September 5, 2015

10 Branches Win NYC Neighborhood Library Awards

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NYC Neighborhood Libraries_groupLibrary leaders, staff, friends, and council members gathered May 20 in a grand celebration atop New York City’s Hearst Tower to for the second NYC Neighborhood Library Awards. This year, the Charles H. Revson Foundation and the Stavros Niarchos Foundation teamed up to make the awards even more impactful, doubling the total award amounts and creating strong engagement with library users along the way. The ten winning branch libraries were selected from more than 13,000 nominations. The five winners, which each received $20,000, are: Langston Hughes Library, Corona (Queens); Mott Haven Library, Mott Haven (the Bronx); New Lots Library, East New York (Brooklyn); Parkchester Library, Parkchester (the Bronx); and Stapleton Library, Stapleton (Staten Island).

New Yorkers Rally for Library Funding

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New Yorkers turned out in force at City Hall on May 15 for a lunchtime rally and press conference protesting the deep cuts to library funding outlined in Mayor Bill de Blasio’s FY16 Executive Budget. The proposed budget, released May 7, allocated $313 million for the city’s public libraries—down a full $10 million from FY15, and $65 million less than 2008. A full budget restoration to pre-recession levels would allow libraries across New York City’s three systems to provide core programs and services, and keep neighborhood branches open six days a week, advocates argued. Libraries are also requesting $1.4 billion in capital funding over the next ten years in order to make documented infrastructure repairs.

LACUNY Conference Plans Privacy Protections

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On May 8 the Library Association of the City University of New York (LACUNY) Institute held its annual one-day conference, “Privacy and Surveillance: Library Advocacy for the 21st Century,” at New York City’s John Jay College of Criminal Justice in honor of Choose Privacy Week 2015, May 1–7, sponsored by the American Library Association’s Office for Intellectual Freedom (ALA OIF).

New Orleans Votes to Reinvest in Libraries

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New Orleans voters went to the polls on May 2 and showed their love for their library system, approving a raise in property taxes that will add up to $8.2 million a year for the New Orleans Public Library (NOPL). A whopping 75 percent of voters approved—a margin of more than 9,000 votes. Starting in January 2016, the 25-year, 2.5-mill property tax increase will allow some branches to extend operating hours to seven days a week, and will help rebuild the 7th Ward’s Nora Navra Library, damaged in Hurricane Katrina.

Library Associations Spearhead New Copyright Coalition

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A group of technology companies, trade associations, and civil society organizations have joined forces to form Re:Create, a national coalition to advocate for balanced copyright policy. In the wake of recent proposals to amend the Digital Millennium Copyright Act, as well as constant advances in the field of knowledge creation, coalition members are calling for responsive copyright law that balances the interests of those who create information and products with those of users and innovators, providing robust exceptions as well as limitations to copyright law in order that it not limit new uses and technologies.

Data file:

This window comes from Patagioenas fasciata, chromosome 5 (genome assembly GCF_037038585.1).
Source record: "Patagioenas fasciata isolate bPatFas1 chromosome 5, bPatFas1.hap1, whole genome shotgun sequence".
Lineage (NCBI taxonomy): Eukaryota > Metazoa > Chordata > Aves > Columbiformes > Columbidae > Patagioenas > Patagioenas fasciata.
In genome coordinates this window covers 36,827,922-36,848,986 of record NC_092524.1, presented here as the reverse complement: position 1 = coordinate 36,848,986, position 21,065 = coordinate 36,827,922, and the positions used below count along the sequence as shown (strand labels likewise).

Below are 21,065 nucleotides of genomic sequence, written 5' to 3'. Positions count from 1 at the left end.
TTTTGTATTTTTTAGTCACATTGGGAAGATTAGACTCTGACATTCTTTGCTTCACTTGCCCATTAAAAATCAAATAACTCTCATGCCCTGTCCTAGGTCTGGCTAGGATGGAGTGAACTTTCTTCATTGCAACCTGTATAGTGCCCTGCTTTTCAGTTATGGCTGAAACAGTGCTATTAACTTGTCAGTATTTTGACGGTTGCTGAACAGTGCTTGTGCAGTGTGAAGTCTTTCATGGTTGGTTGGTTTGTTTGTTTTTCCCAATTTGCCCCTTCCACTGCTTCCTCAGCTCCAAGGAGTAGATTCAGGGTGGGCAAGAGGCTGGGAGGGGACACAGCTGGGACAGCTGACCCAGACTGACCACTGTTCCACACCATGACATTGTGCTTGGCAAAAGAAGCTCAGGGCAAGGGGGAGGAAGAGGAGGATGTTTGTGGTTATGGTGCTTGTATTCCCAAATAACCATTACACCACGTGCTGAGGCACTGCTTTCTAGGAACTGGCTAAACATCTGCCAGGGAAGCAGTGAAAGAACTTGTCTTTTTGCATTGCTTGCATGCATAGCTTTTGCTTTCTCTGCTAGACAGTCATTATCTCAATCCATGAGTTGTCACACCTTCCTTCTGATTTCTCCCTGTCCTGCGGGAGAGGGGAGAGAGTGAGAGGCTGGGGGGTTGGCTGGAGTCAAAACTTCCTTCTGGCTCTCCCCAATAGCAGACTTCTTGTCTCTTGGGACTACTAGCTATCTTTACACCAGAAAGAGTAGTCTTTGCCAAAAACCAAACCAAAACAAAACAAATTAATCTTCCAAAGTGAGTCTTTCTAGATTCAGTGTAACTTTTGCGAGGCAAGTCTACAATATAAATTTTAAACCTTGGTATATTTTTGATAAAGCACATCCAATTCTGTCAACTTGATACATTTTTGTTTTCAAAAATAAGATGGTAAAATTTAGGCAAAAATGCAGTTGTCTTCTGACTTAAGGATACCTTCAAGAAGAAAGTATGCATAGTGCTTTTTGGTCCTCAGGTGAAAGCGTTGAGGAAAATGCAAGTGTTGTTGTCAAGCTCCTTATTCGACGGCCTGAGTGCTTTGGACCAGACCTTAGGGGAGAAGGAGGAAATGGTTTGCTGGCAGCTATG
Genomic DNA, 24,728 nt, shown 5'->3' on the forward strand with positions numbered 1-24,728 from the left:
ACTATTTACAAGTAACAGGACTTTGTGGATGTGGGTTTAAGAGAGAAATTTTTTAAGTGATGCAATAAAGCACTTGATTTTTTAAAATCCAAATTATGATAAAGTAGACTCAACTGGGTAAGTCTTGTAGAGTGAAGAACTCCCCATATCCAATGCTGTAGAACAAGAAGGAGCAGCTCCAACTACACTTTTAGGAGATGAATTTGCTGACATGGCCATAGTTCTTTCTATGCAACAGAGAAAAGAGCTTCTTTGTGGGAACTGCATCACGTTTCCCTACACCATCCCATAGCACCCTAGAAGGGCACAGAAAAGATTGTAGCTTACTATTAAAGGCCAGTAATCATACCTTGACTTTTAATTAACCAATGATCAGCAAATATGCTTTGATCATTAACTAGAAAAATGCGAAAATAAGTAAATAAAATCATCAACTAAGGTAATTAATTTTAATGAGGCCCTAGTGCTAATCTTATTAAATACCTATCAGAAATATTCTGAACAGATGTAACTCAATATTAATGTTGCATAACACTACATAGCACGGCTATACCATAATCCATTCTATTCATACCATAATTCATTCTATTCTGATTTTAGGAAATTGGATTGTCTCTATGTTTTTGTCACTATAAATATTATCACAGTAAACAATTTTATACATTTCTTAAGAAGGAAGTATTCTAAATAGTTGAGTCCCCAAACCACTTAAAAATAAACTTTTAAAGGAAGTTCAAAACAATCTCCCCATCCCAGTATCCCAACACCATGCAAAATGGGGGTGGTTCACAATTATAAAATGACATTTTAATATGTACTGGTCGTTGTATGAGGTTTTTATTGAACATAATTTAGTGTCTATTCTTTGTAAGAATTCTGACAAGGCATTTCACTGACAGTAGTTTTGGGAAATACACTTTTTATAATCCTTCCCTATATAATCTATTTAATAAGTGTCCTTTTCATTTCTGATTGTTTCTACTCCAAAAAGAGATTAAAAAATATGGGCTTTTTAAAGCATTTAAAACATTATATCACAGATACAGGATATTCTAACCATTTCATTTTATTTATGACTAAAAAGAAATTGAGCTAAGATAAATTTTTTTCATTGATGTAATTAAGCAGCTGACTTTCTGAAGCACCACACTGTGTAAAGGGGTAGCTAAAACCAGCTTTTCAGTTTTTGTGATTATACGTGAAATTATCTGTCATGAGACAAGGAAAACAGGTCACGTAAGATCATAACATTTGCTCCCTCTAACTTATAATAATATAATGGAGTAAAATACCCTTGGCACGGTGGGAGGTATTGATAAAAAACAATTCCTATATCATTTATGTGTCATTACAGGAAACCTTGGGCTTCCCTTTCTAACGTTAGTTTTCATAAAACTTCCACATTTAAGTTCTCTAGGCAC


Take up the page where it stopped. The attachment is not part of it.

Connecticut and Vermont Libraries Await Decisions on Budget Cuts

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CT-VTlogoOther than the proximity of the two New England states, the library systems of Connecticut and Vermont don’t have much in common. They don’t share similar funding arrangements or infrastructure. But both states are facing potential budget reductions that could significantly impact their public libraries, and both have called on residents and legislators alike to speak up for their library services.

When the President Visits Your Library

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When ImaginOn manager Jason Hyatt got the word on a Friday that his building had been selected as the site of a White House event with President Barack Obama with just four days to plan, he had confidence that he and his colleagues would somehow make it happen.

MO Withheld Library Funds Restored; 2016 Funding in Flux

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Missouri libraries last week celebrated the long-awaited–and surprising–news that Gov. Jay Nixon was releasing almost $6 million in FY15 state aid that had previously been withheld since June, an abrupt resolution to a stalemate that spawned a growing statewide lobbying effort.

Expanded Hours Approved for San José Public Library

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All 23 San José Public Library (SJPL), CA, branches will stay open an additional two days per week starting July 1 under a city budget plan stewarded by Mayor Sam Liccardo, whose political support is helping to fast-track a long-awaited realization of the library system’s top priority.

Seize the Moment: Lessons from Belgrade on expanding influence | Editorial

Rebecca T. Miller

I knew I had met a creative force when I called Gale Bacon to let her know that the Belgrade Community Library, MT, had been named LJ’s 2015 Best Small Library in America, funded by the Bill & Melinda Gates Foundation. She was enthusiastic but cool-headed on the phone, immediately cooking away on ideas for how to leverage the award. After meeting her at a celebration at the library in February, I am in awe of this director’s savvy and dedication to expanding support for her library. She took what anyone would consider a success story for Belgrade and turned it into a success story for the whole state—while keeping the people of Belgrade front and center.